Sure, it might seem far away—Carter was president, the top albums were movie soundtracks (Grease and Saturday Night Fever). But '78 is still with us. That year gave us The French Laundry, Ben & Jerry's, and the first issue of Food & Wine. For our inaugural decade, we started—where else?—with the classics.

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America Wakes up to Wine
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Not long agoI was sitting in Press restaurant in St. Helena, California, in the heart of Napa Valley, drinking a bottle of wine from 1979—a William Hill Cabernet Sauvignon. It was everything you’d want in an older wine: complex aromas and flavors recalling dried currants, dry leaves, tobacco; a sustaining acidity that lengthened those notes until they finally ghosted away. It was made the year after Food & Wine was founded. I wasn’t even old enough to drink on the day that wine went into its bottle.

The thing about great older wines is that they occupy both then and now. Looking back through the lens of that wine takes you to the dawn of the American wine revolution. In the late 1970s, the reverberations of the now-famous Judgment of Paris tasting of 1976 were echoing louder and louder, building an intensifying awareness of the world-class quality of American wine.

Consider the wineries that got started in Northern California then: in 1978, Pine Ridge, Flora Springs, William Hill, Kistler; in 1979, Opus One, Iron Horse, Far Niente (originally built in 1885 but resurrected after being abandoned for years); in 1980 and ’81, Rombauer, Cain, Chimney Rock, Ferrari-Carano ... the list goes on. Nor is this profusion limited to California. In Washington in 1978, Leonetti Cellar in Walla Walla and Quilceda Creek in Snohomish both got their start, soon proving that Washington Cabernets could rival those of California. Oregon also took off, the number of wineries there doubling in the 1980s.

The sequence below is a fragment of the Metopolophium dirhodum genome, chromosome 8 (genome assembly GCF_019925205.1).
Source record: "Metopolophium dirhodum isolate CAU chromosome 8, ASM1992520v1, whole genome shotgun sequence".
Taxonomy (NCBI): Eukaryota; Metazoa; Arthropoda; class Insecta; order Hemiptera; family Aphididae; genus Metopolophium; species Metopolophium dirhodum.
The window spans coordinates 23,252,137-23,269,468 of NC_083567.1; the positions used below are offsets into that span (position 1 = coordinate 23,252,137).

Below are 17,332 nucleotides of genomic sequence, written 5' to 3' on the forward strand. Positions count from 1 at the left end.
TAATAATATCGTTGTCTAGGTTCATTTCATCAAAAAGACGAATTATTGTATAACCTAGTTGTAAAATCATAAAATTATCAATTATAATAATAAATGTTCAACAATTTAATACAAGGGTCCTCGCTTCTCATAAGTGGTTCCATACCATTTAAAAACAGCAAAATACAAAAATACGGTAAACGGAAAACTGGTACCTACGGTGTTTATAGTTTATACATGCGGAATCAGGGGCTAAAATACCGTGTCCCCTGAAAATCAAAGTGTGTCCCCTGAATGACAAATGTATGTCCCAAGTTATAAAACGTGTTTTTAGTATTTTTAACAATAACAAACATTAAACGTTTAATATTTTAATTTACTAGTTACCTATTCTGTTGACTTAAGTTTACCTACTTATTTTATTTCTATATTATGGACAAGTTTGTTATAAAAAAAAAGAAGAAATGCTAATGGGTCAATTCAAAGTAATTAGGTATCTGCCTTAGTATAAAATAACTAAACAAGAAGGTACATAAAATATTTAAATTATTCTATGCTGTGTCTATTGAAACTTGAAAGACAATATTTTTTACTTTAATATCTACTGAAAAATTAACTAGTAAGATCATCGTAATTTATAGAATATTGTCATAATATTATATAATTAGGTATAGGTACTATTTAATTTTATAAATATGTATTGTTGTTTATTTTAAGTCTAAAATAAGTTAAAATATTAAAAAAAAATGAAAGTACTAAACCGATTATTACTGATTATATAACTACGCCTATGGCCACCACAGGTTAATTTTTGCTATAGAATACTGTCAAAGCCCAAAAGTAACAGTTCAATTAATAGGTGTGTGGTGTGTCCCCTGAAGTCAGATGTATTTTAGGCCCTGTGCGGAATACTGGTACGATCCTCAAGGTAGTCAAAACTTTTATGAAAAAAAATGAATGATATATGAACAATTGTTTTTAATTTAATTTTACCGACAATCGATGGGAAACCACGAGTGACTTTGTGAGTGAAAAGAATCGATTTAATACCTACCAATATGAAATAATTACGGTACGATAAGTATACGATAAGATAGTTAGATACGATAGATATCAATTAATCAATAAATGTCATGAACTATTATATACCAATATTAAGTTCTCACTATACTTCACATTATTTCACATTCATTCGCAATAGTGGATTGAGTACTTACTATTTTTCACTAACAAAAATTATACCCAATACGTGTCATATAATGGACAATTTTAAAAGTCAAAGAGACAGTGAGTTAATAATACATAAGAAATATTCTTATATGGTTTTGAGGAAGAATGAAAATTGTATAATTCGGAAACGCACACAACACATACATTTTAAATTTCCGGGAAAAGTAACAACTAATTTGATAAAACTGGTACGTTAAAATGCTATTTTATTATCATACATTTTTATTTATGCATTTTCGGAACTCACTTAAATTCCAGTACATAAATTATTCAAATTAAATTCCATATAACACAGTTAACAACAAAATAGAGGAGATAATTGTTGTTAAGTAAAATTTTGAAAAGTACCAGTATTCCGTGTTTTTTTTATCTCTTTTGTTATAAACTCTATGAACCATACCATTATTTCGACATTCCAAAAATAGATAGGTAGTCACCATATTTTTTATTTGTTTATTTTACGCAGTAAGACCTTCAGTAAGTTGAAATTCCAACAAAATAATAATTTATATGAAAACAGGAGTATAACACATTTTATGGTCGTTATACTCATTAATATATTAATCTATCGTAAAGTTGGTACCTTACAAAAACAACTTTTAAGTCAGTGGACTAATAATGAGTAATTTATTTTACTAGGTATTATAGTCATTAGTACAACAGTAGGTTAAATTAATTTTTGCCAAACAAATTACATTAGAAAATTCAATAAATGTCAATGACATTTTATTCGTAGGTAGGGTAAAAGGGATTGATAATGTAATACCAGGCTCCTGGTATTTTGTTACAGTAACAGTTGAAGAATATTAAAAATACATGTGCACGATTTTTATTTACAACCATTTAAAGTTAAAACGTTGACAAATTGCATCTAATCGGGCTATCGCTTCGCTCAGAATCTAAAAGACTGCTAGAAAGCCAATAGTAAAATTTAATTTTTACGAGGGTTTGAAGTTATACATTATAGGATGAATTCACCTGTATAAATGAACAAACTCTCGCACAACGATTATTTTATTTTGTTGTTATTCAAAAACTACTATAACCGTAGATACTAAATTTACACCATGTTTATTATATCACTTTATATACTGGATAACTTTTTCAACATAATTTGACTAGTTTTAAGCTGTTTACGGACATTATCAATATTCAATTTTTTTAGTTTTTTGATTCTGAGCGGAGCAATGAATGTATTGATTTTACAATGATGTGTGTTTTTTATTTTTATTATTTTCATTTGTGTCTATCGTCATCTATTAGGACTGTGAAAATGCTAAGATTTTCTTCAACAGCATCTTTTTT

It’s also easy to forget how provincial the U.S. wine world was then (something the acclaimed critic Robert Parker noted in our last anniversary issue in 2008; he got his start in 1978, too). Back then, most stores and restaurants carried little more than the familiar names: Chianti (Italy represented almost 60 percent of the imported wine in the U.S. in 1980), a Rioja or two, a Sancerre, some Champagne, a smattering of California wines. Bordeaux was in the doldrums; it took the game-changing 1982 vintage to bring it back to prominence. New Zealand was negligible, Chile and Argentina mostly known for dictatorial regimes; terroir was a word that would get you a baffled glance at best.

But that was changing. Thanks to sommeliers like Kevin Zraly (Windows on the World in New York City) and restaurant owners like Narsai David (at San Francisco’s Narsai’s), wine lists soon reached unprecedented levels of depth and ambition; wine-savvy chefs like Jonathan Waxman at New York’s Jams gave respect to bottles even as they changed the face of American cooking.

Today we live in an era of wine abundance. There are 8,700 wineries in the U.S.—up from 676 in 1978. Walk into any wine shop or ambitious restaurant, and you can buy bottles from places as far-flung as Slovenia, Tasmania, and Lebanon, wines made with grapes ranging from Arinto, native to the Azores, to Sicily’s Zibibbo. And the tiny tail end of that current cornucopia starts in the year Food & Wine was born.

Wineries from the dawn of Food & Wine

Try these picks from wineries that all got their start in 1978 and 1979 and are still going strong today.

The 2014 Napa Valley Merlot ($29) from Flora Springs does justice to this sometimes-maligned variety: It’s plummy and spicy, and calls out for the accompaniment of something grilled.

Though Pine Ridge Vineyards made its name on Cabernet, current winemaker Michael Beaulac has a deft touch with whites as well, something his floral 2014 Dijon Clones Carneros Chardonnay ($38) shows clearly.

Whether the black cherry–rich 2015 Napa Valley Cabernet Sauvignon ($50) fromWilliam Hill Estate Winerywill last as long as the 1979 vintage I tasted recently is debatable, but it’s certainly a pleasure to drink right now.

Originally built in 1885, Far Niente was abandoned during Prohibition. In 1979, entrepreneur Gil Nickel brought it back to life and established a now-long-standing cult following for its layered, rich Chardonnay. The 2016 Estate Bottled($70) is the current vintage.

Iron Horse, a sparkling wine producer in Sonoma, draws crowds daily to its lively outdoor tasting room, where visitors can enjoy some of the state’s best bubbles. Case in point: the creamy2013 Classic Vintage Brut($45).